Kodubale Courtesy: K.Raghunandana

This is one of the widely known snacks of Karnataka, perhaps also popular in other parts
of South India. It is fairly easy to prepare, but needs some initial patience and effort. A trial
on a week-end is suggested. KODU means Horn (like that of a cow) and BALE means
Bangle, the best one is made by grand-mother.
Ingredients
Rice flour (slightly coarse, gives more crispy touch)
red chili powder
Jeera (cumin seeds)
Hing (asafetida)
grated coconut
dried & crushed curry leaves
white sesame seeds
butter
salt to taste
Oil to fry
Proportion is for 500 gms of rice flour, put in a handful of each of the other ingredients
(except chili powder, ooh, just a table spoon of that would do).

Method
Mix the rice flour, red chili powder, salt, butter (one quarter piece of the commercially
available pack), and all the above ingredients in the dry form. Knead with hand to ensure
that butter gets uniformly mixed in the dry flour. At this stage some people prefer to put 1
or 2 red chilies in hot oil, take out after 1 minute, cool, powdered by hand and mix with the
dry flour. This gives a traditional flavor to KODUBALE. Also, freshly grated coconut
gives a much better taste than the dry coconut powder available in stores. If using fresh
coconut, save the coconut water, to mix the dough. This enhances the taste.
Frying procedure : The proper method is not to mix water to the flour all at once, but to
sprinkle, enough to make a handful of wet dough at a time, finish that and proceed again.
So, mix water to a portion of the dough (preferably at the centre), mix it to a semi-wet
paste (not as wet as a chappathi/bread dough – remember – rice flour does not have the
stickiness of wheat and stays together more loosely, held by ingredients). Take a lemon
sized ball and start rolling on a cutting board. The consistency should be sufficient to roll,
but not too wet/soggy. If the water is less, the rolled rod breaks. If this happens, add a little
water (coconut water if you have). Remember, do not put too much pressure on the semi-
wet dough, but gently roll to form a smooth natural rod, rolling sideways to get an even
thickness of about the small finger on your hand. When the rolled rod becomes 4 inches
long, slowly turn around the ends, join them to form a circle (like a bangle). The correct
consistency is that at the points of bending, small cracks may appear, but the roll will not
break. Carefully hold it at the circumference and slide it along Wok-edge into hot oil. Use
medium flame to heat the Wok (BaNale or Kadayi). Sunflower oil is preferable to others
since it does not have any odour of its own. Back home, the popular medium is unrefined
groundnut oil (coconut oil is popular in S. Canara dist).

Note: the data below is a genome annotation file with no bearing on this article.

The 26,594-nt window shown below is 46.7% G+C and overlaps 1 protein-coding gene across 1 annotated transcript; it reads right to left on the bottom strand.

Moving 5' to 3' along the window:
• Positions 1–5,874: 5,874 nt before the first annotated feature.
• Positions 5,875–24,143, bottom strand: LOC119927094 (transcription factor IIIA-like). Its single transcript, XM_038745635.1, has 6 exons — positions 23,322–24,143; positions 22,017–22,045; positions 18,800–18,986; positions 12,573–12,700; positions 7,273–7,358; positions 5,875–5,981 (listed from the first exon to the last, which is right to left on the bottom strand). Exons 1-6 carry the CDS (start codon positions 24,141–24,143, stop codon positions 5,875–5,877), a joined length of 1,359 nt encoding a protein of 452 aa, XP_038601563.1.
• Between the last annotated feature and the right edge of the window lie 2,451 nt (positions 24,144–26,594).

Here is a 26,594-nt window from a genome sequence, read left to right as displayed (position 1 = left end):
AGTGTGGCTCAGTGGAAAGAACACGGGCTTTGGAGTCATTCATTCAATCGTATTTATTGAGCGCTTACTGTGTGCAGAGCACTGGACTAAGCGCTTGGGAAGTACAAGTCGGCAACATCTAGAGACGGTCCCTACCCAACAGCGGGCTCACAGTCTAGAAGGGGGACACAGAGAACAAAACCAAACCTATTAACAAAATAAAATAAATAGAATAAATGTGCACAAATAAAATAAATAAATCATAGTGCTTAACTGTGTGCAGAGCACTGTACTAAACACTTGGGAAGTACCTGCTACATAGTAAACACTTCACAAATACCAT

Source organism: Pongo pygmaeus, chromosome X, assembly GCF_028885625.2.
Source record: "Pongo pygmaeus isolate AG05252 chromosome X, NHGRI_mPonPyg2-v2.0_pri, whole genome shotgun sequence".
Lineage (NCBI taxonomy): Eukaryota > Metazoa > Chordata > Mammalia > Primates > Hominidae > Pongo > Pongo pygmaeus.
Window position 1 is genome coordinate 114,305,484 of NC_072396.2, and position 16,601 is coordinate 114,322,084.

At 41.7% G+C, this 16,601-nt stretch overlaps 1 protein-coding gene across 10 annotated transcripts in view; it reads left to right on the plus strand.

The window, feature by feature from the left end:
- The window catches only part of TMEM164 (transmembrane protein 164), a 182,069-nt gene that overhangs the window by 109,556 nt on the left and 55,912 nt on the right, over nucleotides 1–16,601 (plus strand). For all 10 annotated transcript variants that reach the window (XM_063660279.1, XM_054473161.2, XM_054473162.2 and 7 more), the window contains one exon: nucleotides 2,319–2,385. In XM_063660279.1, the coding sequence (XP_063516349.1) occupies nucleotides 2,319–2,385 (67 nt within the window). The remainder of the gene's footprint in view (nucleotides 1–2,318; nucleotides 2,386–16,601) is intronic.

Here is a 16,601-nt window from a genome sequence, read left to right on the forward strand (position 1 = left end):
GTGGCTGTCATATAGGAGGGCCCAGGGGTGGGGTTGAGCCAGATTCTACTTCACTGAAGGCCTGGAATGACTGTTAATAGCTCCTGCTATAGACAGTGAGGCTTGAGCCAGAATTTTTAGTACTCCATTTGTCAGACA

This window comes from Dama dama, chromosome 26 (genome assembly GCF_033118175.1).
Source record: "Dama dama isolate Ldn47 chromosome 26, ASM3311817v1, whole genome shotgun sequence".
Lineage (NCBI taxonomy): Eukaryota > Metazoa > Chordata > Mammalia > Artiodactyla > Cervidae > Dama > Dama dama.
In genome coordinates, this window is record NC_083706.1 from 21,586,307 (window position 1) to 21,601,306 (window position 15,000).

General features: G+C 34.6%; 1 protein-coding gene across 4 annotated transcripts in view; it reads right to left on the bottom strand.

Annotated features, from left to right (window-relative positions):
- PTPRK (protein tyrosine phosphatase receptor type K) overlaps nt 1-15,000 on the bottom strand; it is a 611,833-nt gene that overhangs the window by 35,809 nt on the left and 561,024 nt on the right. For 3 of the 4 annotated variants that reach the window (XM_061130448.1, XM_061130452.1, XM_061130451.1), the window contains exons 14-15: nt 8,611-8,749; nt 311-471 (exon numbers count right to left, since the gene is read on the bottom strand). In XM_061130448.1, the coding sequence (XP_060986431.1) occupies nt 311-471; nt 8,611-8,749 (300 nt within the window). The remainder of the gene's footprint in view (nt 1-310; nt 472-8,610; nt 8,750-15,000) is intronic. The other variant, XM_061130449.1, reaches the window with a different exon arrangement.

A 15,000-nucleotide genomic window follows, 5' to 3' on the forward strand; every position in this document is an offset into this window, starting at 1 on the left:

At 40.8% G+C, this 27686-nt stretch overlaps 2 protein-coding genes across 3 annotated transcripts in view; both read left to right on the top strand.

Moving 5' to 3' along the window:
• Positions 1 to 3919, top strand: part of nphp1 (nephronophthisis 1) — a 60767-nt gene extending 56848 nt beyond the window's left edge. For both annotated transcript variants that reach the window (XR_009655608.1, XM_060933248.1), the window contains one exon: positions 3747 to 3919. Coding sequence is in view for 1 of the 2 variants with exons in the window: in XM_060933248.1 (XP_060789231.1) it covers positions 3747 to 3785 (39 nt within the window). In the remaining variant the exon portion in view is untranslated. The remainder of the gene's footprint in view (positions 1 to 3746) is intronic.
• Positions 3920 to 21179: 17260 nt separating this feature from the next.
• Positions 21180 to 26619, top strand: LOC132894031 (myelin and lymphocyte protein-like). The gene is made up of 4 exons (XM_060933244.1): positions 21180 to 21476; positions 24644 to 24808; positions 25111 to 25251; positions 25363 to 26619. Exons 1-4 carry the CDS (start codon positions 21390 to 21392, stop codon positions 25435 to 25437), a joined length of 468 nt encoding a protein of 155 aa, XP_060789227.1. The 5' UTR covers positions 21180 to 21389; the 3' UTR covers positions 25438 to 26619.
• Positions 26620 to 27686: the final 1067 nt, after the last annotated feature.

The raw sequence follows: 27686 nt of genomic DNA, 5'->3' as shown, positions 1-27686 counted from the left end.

Put in 5 to 6 Kodubale at a time and deep fry slowly till brown. Use the back of stainless
steel spoon or a wooden rod to lift them thro’ the centre hole.To test consistency, break one
after cooling; it must be crispy with crumbs at the center. If the butter is too much, the
KODUBALE breaks into pieces after getting into the hot oil. If the water is too much, the
KODUBALE becomes smooth and soft. Lack of butter makes it pretty hard, which, many
people do like. Adjust your proportion, Khara (chili powder) etc by tasting one, then
proceed with the further batches. It can be kept in bottles for 15 days to a month and eaten
at tea time (all the time – for kids :-), as experienced people will tell you). The right thing
to have on a rainy day; if it is a little on the hotter side (taste-wise) it will go very well
with beer 🙂
If you have a tough time/run out on your patience, beat the lemon sized balls into flat round
pieces like mini pappadums and fry. If you have decided to do this, add roasted groundnut
seeds and Purikadale (bhoonja chana) to bring a distinct taste. This is also called Nippattu
in Kannada (I know the Telugu people have a name for this, but can’t remember).
KODUBALE, KODUBALE, KAASIGONDU KODUBALE (Kodubale – for a penny each)
is a song of the good-old times. May not be as cheap now, but still is sold in all the
bakeries – isn’t it 🙂

One thought on “Kodubale Courtesy: K.Raghunandana”

  1. As said by you in preparation of ‘Kodubale “Proportion is for 500 gms of rice flour, put in a handful of each of the other ingredients (except chili powder, ooh, just a table spoon of that would do).” what about hingu? handful of hingu will make it horrible to eat.

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